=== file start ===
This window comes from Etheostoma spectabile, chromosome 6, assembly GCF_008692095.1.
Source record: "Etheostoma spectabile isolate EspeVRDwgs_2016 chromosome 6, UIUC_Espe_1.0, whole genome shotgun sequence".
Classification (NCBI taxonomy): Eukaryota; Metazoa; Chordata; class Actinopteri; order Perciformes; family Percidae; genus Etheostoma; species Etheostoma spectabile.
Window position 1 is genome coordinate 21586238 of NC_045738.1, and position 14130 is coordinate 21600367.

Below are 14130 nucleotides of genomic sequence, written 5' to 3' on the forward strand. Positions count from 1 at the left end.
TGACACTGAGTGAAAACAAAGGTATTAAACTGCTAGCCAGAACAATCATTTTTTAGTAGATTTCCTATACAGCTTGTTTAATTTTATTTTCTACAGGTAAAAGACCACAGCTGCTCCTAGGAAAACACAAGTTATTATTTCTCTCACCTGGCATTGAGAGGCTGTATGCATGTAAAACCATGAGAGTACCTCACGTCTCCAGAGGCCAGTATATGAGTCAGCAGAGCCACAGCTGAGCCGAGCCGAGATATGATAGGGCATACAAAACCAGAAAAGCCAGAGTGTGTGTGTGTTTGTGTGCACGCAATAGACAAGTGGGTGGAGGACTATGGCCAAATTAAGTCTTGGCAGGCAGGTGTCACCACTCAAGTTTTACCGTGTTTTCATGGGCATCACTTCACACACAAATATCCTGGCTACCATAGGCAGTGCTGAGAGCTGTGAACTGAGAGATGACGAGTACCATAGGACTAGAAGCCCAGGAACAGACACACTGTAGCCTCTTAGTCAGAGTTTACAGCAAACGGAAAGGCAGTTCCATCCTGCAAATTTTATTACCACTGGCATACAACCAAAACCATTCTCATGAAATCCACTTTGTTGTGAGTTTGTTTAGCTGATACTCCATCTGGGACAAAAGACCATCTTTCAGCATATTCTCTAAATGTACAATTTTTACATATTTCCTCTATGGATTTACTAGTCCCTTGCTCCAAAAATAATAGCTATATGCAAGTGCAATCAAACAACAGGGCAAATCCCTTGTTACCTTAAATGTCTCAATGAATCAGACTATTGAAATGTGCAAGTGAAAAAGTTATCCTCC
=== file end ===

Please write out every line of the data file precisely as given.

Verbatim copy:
This window comes from Etheostoma spectabile, chromosome 6, assembly GCF_008692095.1.
Source record: "Etheostoma spectabile isolate EspeVRDwgs_2016 chromosome 6, UIUC_Espe_1.0, whole genome shotgun sequence".
Classification (NCBI taxonomy): Eukaryota; Metazoa; Chordata; class Actinopteri; order Perciformes; family Percidae; genus Etheostoma; species Etheostoma spectabile.
Window position 1 is genome coordinate 21586238 of NC_045738.1, and position 14130 is coordinate 21600367.

Below are 14130 nucleotides of genomic sequence, written 5' to 3' on the forward strand. Positions count from 1 at the left end.
TGACACTGAGTGAAAACAAAGGTATTAAACTGCTAGCCAGAACAATCATTTTTTAGTAGATTTCCTATACAGCTTGTTTAATTTTATTTTCTACAGGTAAAAGACCACAGCTGCTCCTAGGAAAACACAAGTTATTATTTCTCTCACCTGGCATTGAGAGGCTGTATGCATGTAAAACCATGAGAGTACCTCACGTCTCCAGAGGCCAGTATATGAGTCAGCAGAGCCACAGCTGAGCCGAGCCGAGATATGATAGGGCATACAAAACCAGAAAAGCCAGAGTGTGTGTGTGTTTGTGTGCACGCAATAGACAAGTGGGTGGAGGACTATGGCCAAATTAAGTCTTGGCAGGCAGGTGTCACCACTCAAGTTTTACCGTGTTTTCATGGGCATCACTTCACACACAAATATCCTGGCTACCATAGGCAGTGCTGAGAGCTGTGAACTGAGAGATGACGAGTACCATAGGACTAGAAGCCCAGGAACAGACACACTGTAGCCTCTTAGTCAGAGTTTACAGCAAACGGAAAGGCAGTTCCATCCTGCAAATTTTATTACCACTGGCATACAACCAAAACCATTCTCATGAAATCCACTTTGTTGTGAGTTTGTTTAGCTGATACTCCATCTGGGACAAAAGACCATCTTTCAGCATATTCTCTAAATGTACAATTTTTACATATTTCCTCTATGGATTTACTAGTCCCTTGCTCCAAAAATAATAGCTATATGCAAGTGCAATCAAACAACAGGGCAAATCCCTTGTTACCTTAAATGTCTCAATGAATCAGACTATTGAAATGTGCAAGTGAAAAAGTTATCCTCC